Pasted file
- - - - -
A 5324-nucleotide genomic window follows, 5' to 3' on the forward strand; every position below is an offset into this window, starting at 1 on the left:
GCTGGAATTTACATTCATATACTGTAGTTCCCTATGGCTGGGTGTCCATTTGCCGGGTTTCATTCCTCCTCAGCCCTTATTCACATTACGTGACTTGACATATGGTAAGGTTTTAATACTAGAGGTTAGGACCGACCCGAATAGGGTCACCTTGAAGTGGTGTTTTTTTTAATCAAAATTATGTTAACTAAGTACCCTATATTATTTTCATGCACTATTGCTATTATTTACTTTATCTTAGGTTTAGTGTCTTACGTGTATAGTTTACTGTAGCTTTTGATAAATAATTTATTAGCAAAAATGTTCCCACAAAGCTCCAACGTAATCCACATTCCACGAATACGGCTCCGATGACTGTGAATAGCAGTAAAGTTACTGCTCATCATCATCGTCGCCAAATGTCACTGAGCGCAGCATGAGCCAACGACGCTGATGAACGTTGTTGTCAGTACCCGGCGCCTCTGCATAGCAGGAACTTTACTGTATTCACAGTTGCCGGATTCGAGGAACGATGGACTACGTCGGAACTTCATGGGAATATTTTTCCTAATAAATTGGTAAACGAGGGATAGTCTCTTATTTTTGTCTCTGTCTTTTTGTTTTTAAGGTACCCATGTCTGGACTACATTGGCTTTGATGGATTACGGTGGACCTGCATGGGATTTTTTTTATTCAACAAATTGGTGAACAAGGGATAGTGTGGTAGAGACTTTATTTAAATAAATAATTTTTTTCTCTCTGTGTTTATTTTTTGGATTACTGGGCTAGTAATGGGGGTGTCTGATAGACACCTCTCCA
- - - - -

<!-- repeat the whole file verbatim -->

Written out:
A 5324-nucleotide genomic window follows, 5' to 3' on the forward strand; every position below is an offset into this window, starting at 1 on the left:
GCTGGAATTTACATTCATATACTGTAGTTCCCTATGGCTGGGTGTCCATTTGCCGGGTTTCATTCCTCCTCAGCCCTTATTCACATTACGTGACTTGACATATGGTAAGGTTTTAATACTAGAGGTTAGGACCGACCCGAATAGGGTCACCTTGAAGTGGTGTTTTTTTTAATCAAAATTATGTTAACTAAGTACCCTATATTATTTTCATGCACTATTGCTATTATTTACTTTATCTTAGGTTTAGTGTCTTACGTGTATAGTTTACTGTAGCTTTTGATAAATAATTTATTAGCAAAAATGTTCCCACAAAGCTCCAACGTAATCCACATTCCACGAATACGGCTCCGATGACTGTGAATAGCAGTAAAGTTACTGCTCATCATCATCGTCGCCAAATGTCACTGAGCGCAGCATGAGCCAACGACGCTGATGAACGTTGTTGTCAGTACCCGGCGCCTCTGCATAGCAGGAACTTTACTGTATTCACAGTTGCCGGATTCGAGGAACGATGGACTACGTCGGAACTTCATGGGAATATTTTTCCTAATAAATTGGTAAACGAGGGATAGTCTCTTATTTTTGTCTCTGTCTTTTTGTTTTTAAGGTACCCATGTCTGGACTACATTGGCTTTGATGGATTACGGTGGACCTGCATGGGATTTTTTTTATTCAACAAATTGGTGAACAAGGGATAGTGTGGTAGAGACTTTATTTAAATAAATAATTTTTTTCTCTCTGTGTTTATTTTTTGGATTACTGGGCTAGTAATGGGGGTGTCTGATAGACACCTCTCCA